Thursday, August 12, 2010
Star-Advertiser on Bunda resignation
by Larry Geller
So far (Thursday evening), the only media coverage of the challenge to Sen. Robert Bunda’s candidacy for Lt. Governor that I’m aware of has been Star-Advertiser reporter Derrick DePledge’s two blog posts, Afters and Retiring (8/12/2010). Possibly there will be an article in tomorrow’s paper.
DePledge did a good job contacting those involved in the controversy. I think, though, that the fundamental question of whether Bunda did resign is not resolved. For example, from Retiring:
Richard Rapoza, a spokesman for Senate Democrats, said the Senate clerk has treated Bunda’s actions as a resignation.
“There’s more to resigning than just sending in a letter,” he said.
For example, he said, Bunda signed to cancel his health insurance. He filed retirement forms. He canceled his parking at the state Capitol. He returned his Capitol key cards and keys.
The Senate clerk, he said, informed the state Department of Accounting and General Services. Bunda received his last paycheck — for July 16 only — on Aug. 5.
Actually… I don’t think returning key cards and keys is what the Constitution had in mind when it required an officeholder to resign. Conventionally, this is done with a piece of paper to effectuate the action.
Also, now that the question has arisen, it’s hard to see that patching together all those indications of resignation fulfills the requirement—particularly if Bunda did those things after July 16. I don’t know if DePledge asked about that, but it is somewhat relevant. When DAGS delivered Bunda’s last paycheck clearly isn’t.
I can imagine a candidate saying, for example, “Darn, forgot to resign, better take care of all of this now.”
At the time Bunda visited the Office of Elections and affirmed that he had resigned, he should already have done so.
Well, there’s a challenge now, perhaps that will resolve things.
I think when they say resigning means "relinquishing" one's office they mean something other than the relinquishing the keys to the office.
I am not sure what remedy people are seeking here.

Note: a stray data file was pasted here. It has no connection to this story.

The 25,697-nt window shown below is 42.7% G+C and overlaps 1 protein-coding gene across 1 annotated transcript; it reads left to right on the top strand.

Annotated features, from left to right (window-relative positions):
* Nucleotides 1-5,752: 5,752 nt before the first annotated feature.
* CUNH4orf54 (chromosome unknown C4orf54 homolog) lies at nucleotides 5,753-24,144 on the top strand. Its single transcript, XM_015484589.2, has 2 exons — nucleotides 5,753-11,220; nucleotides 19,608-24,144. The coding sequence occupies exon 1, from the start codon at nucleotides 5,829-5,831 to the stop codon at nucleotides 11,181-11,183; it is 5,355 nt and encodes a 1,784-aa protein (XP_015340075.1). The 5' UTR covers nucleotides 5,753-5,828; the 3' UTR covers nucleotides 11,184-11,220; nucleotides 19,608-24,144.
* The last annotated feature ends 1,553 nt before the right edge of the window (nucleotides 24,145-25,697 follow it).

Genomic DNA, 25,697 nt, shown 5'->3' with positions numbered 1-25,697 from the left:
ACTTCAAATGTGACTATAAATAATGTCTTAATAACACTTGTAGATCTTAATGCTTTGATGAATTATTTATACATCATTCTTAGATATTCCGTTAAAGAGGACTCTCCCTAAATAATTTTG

I am reminded of the Just War doctrine. A war is not justified if the likely consequence of engaging in battle is to create more injustice and suffering than would exist without a war. (Yep, that's a high bar).
I think Bunda's "resignation" is ambiguous enough that I would have to shift to that question if I were in charge of deciding the question: what remedy is being sought?
My latest take on all this is here. The Senate controls its own destiny here.
I think everyone may be missing the point here. It's not when or even whether Bunda resigned. it's when or whether he provided the office of elections proof- or at least a claim to be verified- of his resignation thus allowing him to run for another office.
It's election law we're dealing with here. The elections office apparently allowed him to run for Lt. Governor without ascertaining whether in fact he had resigned his senate seat. He certainly did not submit proof before the filing deadline.
If the Calwell fiasco is any precedent it apparently doesn't matter what the elections office.initially says or does to allow or disallow a filing, It matters only whether the letter of the law was followed or not.
Andy, if I understand this correctly, any candidate just affirms that he has resigned, and that's enough for the Office of Elections unless there is a challenge.
Now there is a challenge saying that Bunda didn't resign, the Office of Elections will decide if the matter should be forwarded to the court.
The easiest thing would be for them to say, Nah, and not forward it to the court. Look at all the work it makes for them, not only in the Lt. Gov's race, but if he wants his old job back in the Senate, it upsets that race. The ballot will look like swiss cheese.